From here on in, though, I have the great privilege of watching the real Rosalind live in her character. I get to cheer Oliver on as he pitches his tantrum just a little bit louder each night and wraps his mind around the unfamiliar language and lets it become less and less foreign the more he speaks it. Each rehearsal brings moments of clarity and leaps of growth, drawing the show ever tighter and making the world more real - even as it becomes miles more absurd with every musical number.

Now, I'm practicing being present, both in my role and in myself, living in those realities and enjoying a life that is full, yes, of heightened absurdity but also of light and laughter and love.

Wednesday, June 20, 2012

We (heart) Shakespeare

Being in a play is rather like finding a new branch of your family. You might know a few of them already. You might have seen others out and about but haven't met them yet. Others you might not have known existed at all.

This summer, I have the extraordinary privilege of adding the Parcel Players cast of William Shakespeare's As You Like It to my family tree. Led by the remarkable MB Thompson, we journey to the Forest of Arden every evening for adventures in language, love and laughter.

Of particular enjoyment has been witnessing the growth of so many young actors from day to day: Maguire as Silvius languishing with passion for reluctant Phebe; Adam as Oliver in a fit of jealous rage plotting his brother's untimely demise, the language finding life as it rolls off his tongue; Lexie discovering her voice as the elderly servant and letting the character take over her body. Every night, some new and exciting breath of inspiration sweeps through rehearsal.

It is an honor to be part of this process, this production, this journey, and I couldn't be more grateful to call these folks family.

In the margin of my script, evidence of a passing moment of rest, Lexie drew a heart:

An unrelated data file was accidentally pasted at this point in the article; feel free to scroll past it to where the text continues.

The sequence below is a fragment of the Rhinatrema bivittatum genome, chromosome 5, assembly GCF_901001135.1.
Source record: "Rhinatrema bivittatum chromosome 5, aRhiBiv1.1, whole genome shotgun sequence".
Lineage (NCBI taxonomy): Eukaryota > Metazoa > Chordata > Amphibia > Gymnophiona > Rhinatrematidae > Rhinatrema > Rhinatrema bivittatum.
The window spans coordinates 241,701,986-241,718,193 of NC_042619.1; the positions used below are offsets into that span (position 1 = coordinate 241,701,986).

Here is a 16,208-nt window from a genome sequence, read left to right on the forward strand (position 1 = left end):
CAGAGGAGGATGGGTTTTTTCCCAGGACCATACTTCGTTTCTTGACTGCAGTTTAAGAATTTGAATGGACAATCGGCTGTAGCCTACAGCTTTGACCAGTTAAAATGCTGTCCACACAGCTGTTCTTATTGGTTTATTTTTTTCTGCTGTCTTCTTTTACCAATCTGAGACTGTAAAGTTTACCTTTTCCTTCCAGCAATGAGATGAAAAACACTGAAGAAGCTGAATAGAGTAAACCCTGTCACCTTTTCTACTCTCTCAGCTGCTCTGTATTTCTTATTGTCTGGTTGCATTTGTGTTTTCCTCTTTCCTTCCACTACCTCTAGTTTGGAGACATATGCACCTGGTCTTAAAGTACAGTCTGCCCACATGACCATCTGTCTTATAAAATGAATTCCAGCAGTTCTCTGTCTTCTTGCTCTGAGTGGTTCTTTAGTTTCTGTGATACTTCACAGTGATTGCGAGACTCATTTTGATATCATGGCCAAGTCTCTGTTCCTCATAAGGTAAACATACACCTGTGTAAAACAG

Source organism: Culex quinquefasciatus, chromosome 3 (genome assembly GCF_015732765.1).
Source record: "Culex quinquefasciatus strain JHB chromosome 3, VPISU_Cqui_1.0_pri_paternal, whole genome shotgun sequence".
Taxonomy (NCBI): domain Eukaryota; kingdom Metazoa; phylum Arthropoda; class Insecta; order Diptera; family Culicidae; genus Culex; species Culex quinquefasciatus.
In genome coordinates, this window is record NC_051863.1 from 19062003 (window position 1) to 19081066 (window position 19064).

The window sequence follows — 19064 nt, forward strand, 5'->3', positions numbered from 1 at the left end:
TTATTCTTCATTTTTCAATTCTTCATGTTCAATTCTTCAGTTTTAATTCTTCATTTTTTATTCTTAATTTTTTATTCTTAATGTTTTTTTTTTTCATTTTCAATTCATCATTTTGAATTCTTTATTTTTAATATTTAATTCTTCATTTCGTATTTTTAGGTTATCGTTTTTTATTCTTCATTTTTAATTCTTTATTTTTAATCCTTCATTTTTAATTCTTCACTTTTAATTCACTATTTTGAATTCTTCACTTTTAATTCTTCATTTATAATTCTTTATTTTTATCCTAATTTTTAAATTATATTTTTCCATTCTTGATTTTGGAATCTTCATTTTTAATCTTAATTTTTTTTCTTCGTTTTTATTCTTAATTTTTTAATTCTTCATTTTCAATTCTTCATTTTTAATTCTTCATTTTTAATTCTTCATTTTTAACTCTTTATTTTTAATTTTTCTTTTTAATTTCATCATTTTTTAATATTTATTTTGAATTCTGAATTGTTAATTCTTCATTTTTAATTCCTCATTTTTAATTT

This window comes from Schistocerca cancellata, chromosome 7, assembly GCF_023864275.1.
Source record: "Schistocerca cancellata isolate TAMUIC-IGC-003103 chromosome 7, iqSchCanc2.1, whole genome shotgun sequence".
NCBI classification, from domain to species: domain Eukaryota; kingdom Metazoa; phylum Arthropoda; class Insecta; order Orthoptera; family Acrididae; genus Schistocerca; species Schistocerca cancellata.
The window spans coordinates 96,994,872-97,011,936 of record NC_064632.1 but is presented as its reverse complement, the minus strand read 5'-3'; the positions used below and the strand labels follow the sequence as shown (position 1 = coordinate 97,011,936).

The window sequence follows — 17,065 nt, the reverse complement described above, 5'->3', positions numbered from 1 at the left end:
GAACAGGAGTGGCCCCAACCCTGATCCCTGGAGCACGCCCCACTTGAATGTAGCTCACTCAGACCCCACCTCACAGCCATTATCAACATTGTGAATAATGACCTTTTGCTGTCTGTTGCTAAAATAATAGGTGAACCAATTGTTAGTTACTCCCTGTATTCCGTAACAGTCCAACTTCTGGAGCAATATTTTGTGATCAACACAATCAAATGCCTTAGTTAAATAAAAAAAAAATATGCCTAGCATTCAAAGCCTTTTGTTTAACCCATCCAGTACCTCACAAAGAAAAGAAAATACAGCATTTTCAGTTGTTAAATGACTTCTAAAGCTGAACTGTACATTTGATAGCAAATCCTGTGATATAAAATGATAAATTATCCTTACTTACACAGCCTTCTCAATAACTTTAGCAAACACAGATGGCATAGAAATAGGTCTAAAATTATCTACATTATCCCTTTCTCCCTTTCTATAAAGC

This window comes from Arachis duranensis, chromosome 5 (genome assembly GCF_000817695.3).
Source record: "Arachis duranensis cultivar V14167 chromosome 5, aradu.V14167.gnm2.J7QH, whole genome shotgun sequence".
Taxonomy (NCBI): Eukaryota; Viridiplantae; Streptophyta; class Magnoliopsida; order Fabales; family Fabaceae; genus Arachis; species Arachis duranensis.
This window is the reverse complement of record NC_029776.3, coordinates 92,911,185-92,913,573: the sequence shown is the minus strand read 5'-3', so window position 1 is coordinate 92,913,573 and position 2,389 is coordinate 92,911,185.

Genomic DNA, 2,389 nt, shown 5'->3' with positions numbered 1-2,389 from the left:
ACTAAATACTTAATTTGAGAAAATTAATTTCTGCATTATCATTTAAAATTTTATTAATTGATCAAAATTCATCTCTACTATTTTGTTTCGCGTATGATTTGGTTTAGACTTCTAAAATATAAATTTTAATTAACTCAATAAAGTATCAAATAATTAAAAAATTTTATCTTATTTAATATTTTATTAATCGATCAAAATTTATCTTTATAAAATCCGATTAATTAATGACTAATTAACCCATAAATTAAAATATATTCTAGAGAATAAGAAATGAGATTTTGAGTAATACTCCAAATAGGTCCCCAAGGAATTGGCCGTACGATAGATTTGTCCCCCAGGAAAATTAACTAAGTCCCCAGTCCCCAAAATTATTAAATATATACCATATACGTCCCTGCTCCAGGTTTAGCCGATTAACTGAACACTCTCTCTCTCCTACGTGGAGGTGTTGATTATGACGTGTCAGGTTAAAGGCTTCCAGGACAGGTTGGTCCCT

Monday, June 18, 2012

Happy Father's Day!

My dad is a pretty cool dude. He always has been. I've been told I look just like him. It's true. When we laugh, our eyes squint shut.
Fourth of July 2008.
My dad came to Florida every year for four years to help me move apartments while I was in college. Now, he just hires movers to take care of it. (Movers are efficient. My dad likes efficiency.)

Here's what I've learned from my dad (well, some of it . . .)

  • It's important to know how to laugh at yourself. A lifetime of being poked fun at, and I think I've finally learned this . . . maybe.
  • When it rains, it's wet outside. Cows lie down in a field because they're tired. One side of the flying V is longer because there are more birds on that side.
  • Spend time with the family every chance you get.
  • Don't let the bathtub overflow. It's a big mess.
  • Everything I'll ever need is probably in the spare room. Just give him time to find it.
  • I don't really need the cell phone every moment of the day.
  • "I don't feel good" is not a good excuse not to go to work. Go to work anyway.
My dad says nobody ever said he was a nice guy. It's not true. People say it all the time. He's kind and generous and helpful and humble and nice in the most genuine way possible.
At rehearsal dinner for Jena & Adam's wedding. June 11, 2010.
My dad doesn't really do the Internet, but I'm sure Mom will show him this. Right, Mom?

Happy Father's Day, Daddy!